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      Frequently Asked Questions About Celiac Disease   09/30/2015

      This Celiac.com FAQ on celiac disease will guide you to all of the basic information you will need to know about the disease, its diagnosis, testing methods, a gluten-free diet, etc.   Subscribe to Celiac.com's FREE weekly eNewsletter   What are the major symptoms of celiac disease? Celiac Disease Symptoms What testing is available for celiac disease? - list blood tests, endo with biopsy, genetic test and enterolab (not diagnostic) Celiac Disease Screening Interpretation of Celiac Disease Blood Test Results Can I be tested even though I am eating gluten free? How long must gluten be taken for the serological tests to be meaningful? The Gluten-Free Diet 101 - A Beginner's Guide to Going Gluten-Free Is celiac inherited? Should my children be tested? Ten Facts About Celiac Disease Genetic Testing Is there a link between celiac and other autoimmune diseases? Celiac Disease Research: Associated Diseases and Disorders Is there a list of gluten foods to avoid? Unsafe Gluten-Free Food List (Unsafe Ingredients) Is there a list of gluten free foods? Safe Gluten-Free Food List (Safe Ingredients) Gluten-Free Alcoholic Beverages Distilled Spirits (Grain Alcohols) and Vinegar: Are they Gluten-Free? Where does gluten hide? Additional Things to Beware of to Maintain a 100% Gluten-Free Diet What if my doctor won't listen to me? An Open Letter to Skeptical Health Care Practitioners Gluten-Free recipes: Gluten-Free Recipes

RMJ

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  1. The endoscopy was negative for celiac, but showed inflammation of the esophagus (esophagitis) and stomach (gastritis). R/O stands for rule out. Blood tests also negative for celiac.
  2. Icelandgirl, I think your doctor sounds reasonable. Your body is showing a genuine cholesterol issue (carotid partial blockage) and he is recommending lifestyle changes before drugs. I hope you can make a dietary adjustment that helps.
  3. I have a possible allergy to contrast dyes so my doctor prescribes pretreatment with prednisone and Benadryl.
  4. Oatmeal

    I don’t have obvious symptoms. My GI said I could try them for 6 months then retest my antibody levels.
  5. Some of Target's generics for Tylenol, Advil and Aleve are labeled gluten free.
  6. Congratulations. Keep up the good work.
  7. No, it won't tell you that, you'd have to call each manufacturer, if their website still lists it as a product. Based on the ingredients I found for sulfasalazine from one manufacturer (Greenstone) I'm not sure why it isn't safe, but that seems to be the consensus on the internet. Greenstone had starch but didn't list the source, that might be the problem. Or maybe it is how the active ingredient itself is produced, or maybe it is made on shared equipment, or...
  8. Here is the FDA list of manufacturers, if my link works. It is on the 4th page of "S" drugs. Just click on the drug name. methylprednisolone is on the 4th page of Ms. https://www.accessdata.fda.gov/scripts/cder/daf/index.cfm?event=browseByLetter.page&productLetter=S&ai=0 They may not all be making it any more, but this may be a place to start. The generic companies often have websites.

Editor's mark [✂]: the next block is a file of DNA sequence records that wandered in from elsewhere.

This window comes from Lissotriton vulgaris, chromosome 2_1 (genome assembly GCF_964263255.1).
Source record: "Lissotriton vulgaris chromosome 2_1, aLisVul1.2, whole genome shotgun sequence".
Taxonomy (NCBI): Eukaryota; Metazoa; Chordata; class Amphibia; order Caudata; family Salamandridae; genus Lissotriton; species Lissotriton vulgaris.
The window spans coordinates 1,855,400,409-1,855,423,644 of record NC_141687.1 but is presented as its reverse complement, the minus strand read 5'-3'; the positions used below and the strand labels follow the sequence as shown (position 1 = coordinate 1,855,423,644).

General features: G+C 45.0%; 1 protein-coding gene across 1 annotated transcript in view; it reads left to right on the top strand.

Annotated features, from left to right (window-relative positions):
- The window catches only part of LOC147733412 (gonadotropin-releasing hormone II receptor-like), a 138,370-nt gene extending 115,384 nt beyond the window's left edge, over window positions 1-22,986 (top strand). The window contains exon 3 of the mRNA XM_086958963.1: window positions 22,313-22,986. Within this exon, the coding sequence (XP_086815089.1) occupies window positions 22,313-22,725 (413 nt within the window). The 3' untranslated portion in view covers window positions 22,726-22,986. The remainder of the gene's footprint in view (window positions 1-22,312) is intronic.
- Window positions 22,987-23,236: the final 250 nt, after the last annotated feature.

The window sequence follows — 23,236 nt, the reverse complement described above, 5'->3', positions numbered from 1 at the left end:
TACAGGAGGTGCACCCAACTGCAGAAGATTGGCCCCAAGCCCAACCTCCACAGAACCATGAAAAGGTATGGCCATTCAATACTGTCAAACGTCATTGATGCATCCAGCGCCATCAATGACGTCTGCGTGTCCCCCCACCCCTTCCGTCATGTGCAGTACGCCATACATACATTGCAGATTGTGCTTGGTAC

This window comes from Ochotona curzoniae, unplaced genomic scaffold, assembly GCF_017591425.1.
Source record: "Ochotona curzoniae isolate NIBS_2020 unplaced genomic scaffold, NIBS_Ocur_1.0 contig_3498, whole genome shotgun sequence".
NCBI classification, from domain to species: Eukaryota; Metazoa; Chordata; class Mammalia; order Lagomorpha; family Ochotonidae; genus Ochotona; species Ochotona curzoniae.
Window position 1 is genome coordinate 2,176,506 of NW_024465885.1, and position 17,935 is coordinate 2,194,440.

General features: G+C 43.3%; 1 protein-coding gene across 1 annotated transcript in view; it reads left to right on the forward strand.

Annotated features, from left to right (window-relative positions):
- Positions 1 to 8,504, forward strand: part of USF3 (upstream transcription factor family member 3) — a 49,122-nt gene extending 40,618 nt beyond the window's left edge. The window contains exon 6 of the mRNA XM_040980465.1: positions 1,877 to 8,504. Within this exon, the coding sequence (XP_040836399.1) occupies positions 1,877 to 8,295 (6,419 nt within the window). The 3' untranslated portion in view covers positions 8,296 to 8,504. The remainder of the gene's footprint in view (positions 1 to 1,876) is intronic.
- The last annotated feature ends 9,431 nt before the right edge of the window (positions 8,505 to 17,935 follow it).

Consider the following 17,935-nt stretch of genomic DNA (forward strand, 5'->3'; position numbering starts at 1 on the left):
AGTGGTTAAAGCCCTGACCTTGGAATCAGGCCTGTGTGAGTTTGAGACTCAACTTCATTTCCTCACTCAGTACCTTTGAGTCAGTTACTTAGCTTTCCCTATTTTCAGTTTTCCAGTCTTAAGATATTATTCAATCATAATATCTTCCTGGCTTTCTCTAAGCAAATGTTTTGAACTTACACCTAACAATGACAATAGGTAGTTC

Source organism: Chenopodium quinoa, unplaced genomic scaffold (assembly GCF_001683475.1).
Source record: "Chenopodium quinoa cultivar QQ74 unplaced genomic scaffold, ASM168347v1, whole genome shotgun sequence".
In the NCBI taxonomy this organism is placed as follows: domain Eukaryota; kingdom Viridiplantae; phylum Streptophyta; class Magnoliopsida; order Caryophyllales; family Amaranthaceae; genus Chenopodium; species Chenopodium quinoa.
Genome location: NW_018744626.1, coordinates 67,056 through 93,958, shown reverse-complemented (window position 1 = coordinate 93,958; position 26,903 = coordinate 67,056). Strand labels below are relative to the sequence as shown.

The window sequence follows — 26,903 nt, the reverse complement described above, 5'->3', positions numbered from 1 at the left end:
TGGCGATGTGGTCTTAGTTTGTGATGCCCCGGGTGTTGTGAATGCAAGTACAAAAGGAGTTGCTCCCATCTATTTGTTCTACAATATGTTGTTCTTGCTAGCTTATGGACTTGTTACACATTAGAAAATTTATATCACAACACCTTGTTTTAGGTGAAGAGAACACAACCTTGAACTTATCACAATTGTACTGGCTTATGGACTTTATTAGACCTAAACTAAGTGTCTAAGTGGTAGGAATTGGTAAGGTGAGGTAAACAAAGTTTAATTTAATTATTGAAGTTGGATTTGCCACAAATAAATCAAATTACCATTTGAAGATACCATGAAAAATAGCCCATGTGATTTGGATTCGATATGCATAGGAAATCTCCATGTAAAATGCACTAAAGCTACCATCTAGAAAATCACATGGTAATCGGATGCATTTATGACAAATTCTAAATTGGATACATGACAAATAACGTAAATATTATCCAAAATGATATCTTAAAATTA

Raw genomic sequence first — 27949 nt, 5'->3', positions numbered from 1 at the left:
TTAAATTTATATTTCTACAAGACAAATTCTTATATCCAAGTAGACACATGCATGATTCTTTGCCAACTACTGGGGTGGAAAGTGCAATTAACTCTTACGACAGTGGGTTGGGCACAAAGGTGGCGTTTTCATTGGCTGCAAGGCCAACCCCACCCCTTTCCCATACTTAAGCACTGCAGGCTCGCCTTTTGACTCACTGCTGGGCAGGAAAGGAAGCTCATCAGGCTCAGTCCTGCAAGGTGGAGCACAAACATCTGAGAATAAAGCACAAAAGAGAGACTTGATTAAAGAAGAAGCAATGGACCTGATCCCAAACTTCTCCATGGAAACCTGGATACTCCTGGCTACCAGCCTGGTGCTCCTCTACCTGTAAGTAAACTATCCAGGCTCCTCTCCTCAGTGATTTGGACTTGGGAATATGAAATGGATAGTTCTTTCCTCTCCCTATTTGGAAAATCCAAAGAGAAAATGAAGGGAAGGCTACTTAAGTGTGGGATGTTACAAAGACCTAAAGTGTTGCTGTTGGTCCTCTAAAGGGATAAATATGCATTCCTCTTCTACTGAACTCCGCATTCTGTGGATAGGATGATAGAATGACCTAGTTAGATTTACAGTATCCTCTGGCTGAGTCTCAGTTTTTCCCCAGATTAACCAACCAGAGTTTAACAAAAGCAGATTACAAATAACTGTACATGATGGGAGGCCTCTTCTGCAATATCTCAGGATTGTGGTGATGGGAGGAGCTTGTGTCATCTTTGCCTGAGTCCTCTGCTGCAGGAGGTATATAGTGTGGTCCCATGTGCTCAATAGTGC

9. Wow, it is nice that they call the manufacturer. I'll see if I can find a list of manufacturers on the FDA website.
  10. These are generic drugs that may be made by more than one manufacturer, you'd need to know the manufacturer to look up the inactive ingredients. I need to tell my pharmacy that I have celiac, I hadn't thought of that (I don't take anything on a regular basis).
  11. They might tell you what they saw visually, but visual doesn't always correlate with the biopsy. I got my biopsy results in a few days but most people here report a longer time.
  12. Yes you will hurt yourself eating gluten even if you don't have symptoms, although I'd call malabsorption a symptom. Some doctors don't seem to think Celiac is real. A doctor I was seeing for something unrelated to celiac recommended a test where radioactivity could accumulate in my small intestine. I asked if it would harm my intestine because I have celiac. His response "You probably don't have that". He said that with no evidence whatsoever. I'm skinny so I actually look like what doctors think a typical celiac should look like. I was able to respond, "well I just had a positive biopsy last week." He never apologized. I declined his test. Thank goodness we can treat this disease ourselves by diet without needing a doctor to write a prescription.
  13. Wifey, I agree, high result should be investigated, not just assume it is false positive because it is weird. (The marketing department couldn't believe the test could be wrong and was convinced I was going to go into anaphylactic shock when I did the cat allergen skin test).